It wasn’t always like this. Last month I attended an exhibition at Paris’ Institut du Monde Arab of the Orient Express, the luxury passenger train that once carried travelers from London to Istanbul and onto the Arab world. The exhibit, according to the catalog, celebrated “the wealth of relationships formed between France and the countries of the Middle East.” There was, needless to say, little mention of the Sykes-Picot agreement and its fateful consequences.
The show began with a tour of several exquisitely restored passenger cars, their cabins staged to recall such famous travelers as the dancer Josephine Baker - silk gowns strewn over an opened steamer-trunk, a copy of Le Monde, circa 1928, tucked under a portable Victrola on the couchette - and writers like Agatha Christie and Graham Greene as well as diplomats, journalists and monarchs. That was followed by a dazzling display of Orient Express memorabilia: purser uniforms, tea sets, silverware, serving plates and linen bearing the train’s monogram, along with paintings and photographs of moon-lit desert landscapes, libidinous pashas and languid harems girls - camp but quaint Western renderings compared to the malign caricatures to come.
The final viewing hall showcased epic posters announcing the Orient Express’ Levantine attractions: Istanbul, Cairo, Jerusalem, Damascus. Two in particular caught my attention. An oil portrait of Aleppo’s stout, crenelated citadel, painted in 1925 when there was no reason to believe the city would be anything but eternal, and a poster drawn fifteen years earlier beguiling travelers to “Go see Baghdad, Karbala, Ur, Mosul and Basrah.” The names were stacked up one after the other and crowned by a stone lion of Babylon. It was a charming display made achingly poignant by the Arab world’s subsequent decent into madness. Aleppo is now in ruins, destroyed by many of the same zealots who now control Mosul and menace Baghdad.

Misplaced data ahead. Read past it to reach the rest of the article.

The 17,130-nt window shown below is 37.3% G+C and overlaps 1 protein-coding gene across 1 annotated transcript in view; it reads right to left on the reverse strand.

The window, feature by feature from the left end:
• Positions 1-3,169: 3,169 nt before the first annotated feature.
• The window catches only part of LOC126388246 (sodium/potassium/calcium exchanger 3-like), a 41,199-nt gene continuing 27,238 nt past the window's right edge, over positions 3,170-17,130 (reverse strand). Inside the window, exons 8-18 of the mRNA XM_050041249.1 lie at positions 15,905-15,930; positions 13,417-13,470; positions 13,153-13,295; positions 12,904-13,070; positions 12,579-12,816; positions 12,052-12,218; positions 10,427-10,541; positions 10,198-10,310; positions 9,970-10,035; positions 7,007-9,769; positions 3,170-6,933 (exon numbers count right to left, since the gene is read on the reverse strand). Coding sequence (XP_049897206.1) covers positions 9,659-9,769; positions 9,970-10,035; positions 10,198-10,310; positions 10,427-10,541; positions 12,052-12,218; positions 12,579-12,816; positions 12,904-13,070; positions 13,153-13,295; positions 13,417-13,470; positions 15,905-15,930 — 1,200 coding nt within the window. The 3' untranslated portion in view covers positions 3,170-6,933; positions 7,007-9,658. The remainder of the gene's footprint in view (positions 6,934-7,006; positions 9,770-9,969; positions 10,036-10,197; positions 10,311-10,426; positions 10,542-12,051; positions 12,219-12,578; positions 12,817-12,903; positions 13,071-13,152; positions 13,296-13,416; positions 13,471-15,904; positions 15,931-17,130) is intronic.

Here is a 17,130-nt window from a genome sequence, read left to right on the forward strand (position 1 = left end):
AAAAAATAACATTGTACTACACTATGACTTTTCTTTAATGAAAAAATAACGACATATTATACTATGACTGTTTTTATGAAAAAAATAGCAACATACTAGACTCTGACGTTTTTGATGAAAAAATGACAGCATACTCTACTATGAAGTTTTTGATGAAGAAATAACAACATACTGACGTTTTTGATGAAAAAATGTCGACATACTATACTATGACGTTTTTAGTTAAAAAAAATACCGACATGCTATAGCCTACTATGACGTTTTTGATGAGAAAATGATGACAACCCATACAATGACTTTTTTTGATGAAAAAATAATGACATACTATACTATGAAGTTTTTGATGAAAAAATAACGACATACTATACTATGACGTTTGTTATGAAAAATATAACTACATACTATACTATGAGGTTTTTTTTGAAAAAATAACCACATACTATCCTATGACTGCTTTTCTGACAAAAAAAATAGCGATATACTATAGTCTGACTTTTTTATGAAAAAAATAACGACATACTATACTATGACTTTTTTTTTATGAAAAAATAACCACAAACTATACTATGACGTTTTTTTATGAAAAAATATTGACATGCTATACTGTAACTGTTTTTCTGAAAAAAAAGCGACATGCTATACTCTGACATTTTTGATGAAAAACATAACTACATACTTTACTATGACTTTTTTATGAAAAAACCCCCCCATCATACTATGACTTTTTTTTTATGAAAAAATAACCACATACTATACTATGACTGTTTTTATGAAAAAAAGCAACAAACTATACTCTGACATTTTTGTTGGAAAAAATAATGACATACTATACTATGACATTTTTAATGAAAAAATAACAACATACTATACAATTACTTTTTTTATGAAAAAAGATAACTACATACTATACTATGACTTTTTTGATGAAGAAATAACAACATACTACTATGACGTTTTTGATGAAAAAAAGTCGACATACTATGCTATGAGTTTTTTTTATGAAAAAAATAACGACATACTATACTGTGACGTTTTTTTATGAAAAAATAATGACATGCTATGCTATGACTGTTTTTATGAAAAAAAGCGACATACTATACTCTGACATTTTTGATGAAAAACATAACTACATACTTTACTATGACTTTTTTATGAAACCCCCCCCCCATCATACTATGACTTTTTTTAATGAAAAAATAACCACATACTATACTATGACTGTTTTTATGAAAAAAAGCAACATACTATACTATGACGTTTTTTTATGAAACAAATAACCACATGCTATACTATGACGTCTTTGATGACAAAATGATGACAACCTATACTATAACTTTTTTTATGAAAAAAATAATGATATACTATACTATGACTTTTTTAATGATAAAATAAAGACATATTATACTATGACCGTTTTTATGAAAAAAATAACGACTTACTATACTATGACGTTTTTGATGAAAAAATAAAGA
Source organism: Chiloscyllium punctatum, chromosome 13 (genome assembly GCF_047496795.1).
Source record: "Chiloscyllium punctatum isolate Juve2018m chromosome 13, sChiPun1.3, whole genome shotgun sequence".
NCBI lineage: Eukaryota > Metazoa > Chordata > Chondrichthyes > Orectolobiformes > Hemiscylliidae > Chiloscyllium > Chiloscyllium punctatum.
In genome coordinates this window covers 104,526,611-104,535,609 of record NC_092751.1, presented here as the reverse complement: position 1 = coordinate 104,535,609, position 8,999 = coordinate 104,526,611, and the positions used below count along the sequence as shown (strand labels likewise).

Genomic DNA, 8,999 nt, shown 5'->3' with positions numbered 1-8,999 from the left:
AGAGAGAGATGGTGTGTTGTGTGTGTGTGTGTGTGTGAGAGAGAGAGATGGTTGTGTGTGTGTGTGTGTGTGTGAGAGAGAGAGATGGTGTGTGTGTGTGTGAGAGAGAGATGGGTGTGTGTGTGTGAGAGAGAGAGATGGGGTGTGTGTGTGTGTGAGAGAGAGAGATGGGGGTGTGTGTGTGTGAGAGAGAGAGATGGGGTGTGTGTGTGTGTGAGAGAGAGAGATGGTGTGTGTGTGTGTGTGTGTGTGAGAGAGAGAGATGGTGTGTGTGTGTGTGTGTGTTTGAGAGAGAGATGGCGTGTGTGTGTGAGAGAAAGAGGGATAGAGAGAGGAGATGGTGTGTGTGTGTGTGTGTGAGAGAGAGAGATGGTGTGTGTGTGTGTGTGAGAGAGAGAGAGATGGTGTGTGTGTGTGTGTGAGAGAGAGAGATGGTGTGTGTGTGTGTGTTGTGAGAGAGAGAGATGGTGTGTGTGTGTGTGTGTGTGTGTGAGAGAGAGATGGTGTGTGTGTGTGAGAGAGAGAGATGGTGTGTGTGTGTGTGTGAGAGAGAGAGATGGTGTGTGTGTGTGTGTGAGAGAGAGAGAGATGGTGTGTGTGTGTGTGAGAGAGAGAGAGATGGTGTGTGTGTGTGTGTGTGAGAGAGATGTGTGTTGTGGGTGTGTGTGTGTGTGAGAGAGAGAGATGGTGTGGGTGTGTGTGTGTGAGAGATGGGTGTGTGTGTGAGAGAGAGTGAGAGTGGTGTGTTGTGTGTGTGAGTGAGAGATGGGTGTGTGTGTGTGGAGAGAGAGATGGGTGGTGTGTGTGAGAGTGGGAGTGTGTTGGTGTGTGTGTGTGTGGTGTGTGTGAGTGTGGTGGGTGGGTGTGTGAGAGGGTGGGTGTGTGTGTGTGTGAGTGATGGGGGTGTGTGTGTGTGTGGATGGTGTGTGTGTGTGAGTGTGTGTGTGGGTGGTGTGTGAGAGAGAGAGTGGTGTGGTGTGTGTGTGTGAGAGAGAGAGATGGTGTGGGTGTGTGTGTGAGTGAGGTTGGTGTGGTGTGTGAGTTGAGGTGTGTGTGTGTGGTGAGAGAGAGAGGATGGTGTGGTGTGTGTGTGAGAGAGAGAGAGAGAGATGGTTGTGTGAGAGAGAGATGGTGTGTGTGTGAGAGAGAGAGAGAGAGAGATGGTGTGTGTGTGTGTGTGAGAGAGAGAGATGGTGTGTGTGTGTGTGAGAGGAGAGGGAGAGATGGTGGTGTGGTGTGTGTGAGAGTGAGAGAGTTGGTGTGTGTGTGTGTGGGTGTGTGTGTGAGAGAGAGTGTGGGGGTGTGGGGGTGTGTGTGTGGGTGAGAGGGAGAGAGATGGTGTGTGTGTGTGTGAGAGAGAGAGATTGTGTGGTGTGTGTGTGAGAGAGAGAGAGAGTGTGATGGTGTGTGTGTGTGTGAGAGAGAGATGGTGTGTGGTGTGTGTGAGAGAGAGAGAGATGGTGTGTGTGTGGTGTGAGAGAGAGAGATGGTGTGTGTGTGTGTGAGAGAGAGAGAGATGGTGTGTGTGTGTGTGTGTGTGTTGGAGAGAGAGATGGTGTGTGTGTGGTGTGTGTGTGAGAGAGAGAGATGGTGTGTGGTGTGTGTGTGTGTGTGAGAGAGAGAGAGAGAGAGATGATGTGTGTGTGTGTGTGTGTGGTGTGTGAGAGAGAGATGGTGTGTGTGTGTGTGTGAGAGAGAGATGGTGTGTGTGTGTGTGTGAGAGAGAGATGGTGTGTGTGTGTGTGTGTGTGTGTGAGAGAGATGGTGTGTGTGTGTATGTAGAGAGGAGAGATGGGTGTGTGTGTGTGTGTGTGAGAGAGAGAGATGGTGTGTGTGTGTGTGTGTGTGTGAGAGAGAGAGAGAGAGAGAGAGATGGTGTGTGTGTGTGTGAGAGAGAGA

A century ago, when the Orient Express surged through a borderless Arabia, the exploitation between visitor and host was mutually enriching. Partition - “to cut up the Arab rectangle in such a manner as to place artificial obstacles in the way of unity,” according to Antonius - made the Arabs slaves to the European powers and ultimately, amid the chaos of decolonization, to each other. The engineers of America’s war on Iraq were only the most recent, and in many ways the most destructive, aggressors in that offensive. To suggest otherwise is to betray a profound ignorance that explains why Americans keep getting snagged in unwinnable wars in places they do not understand.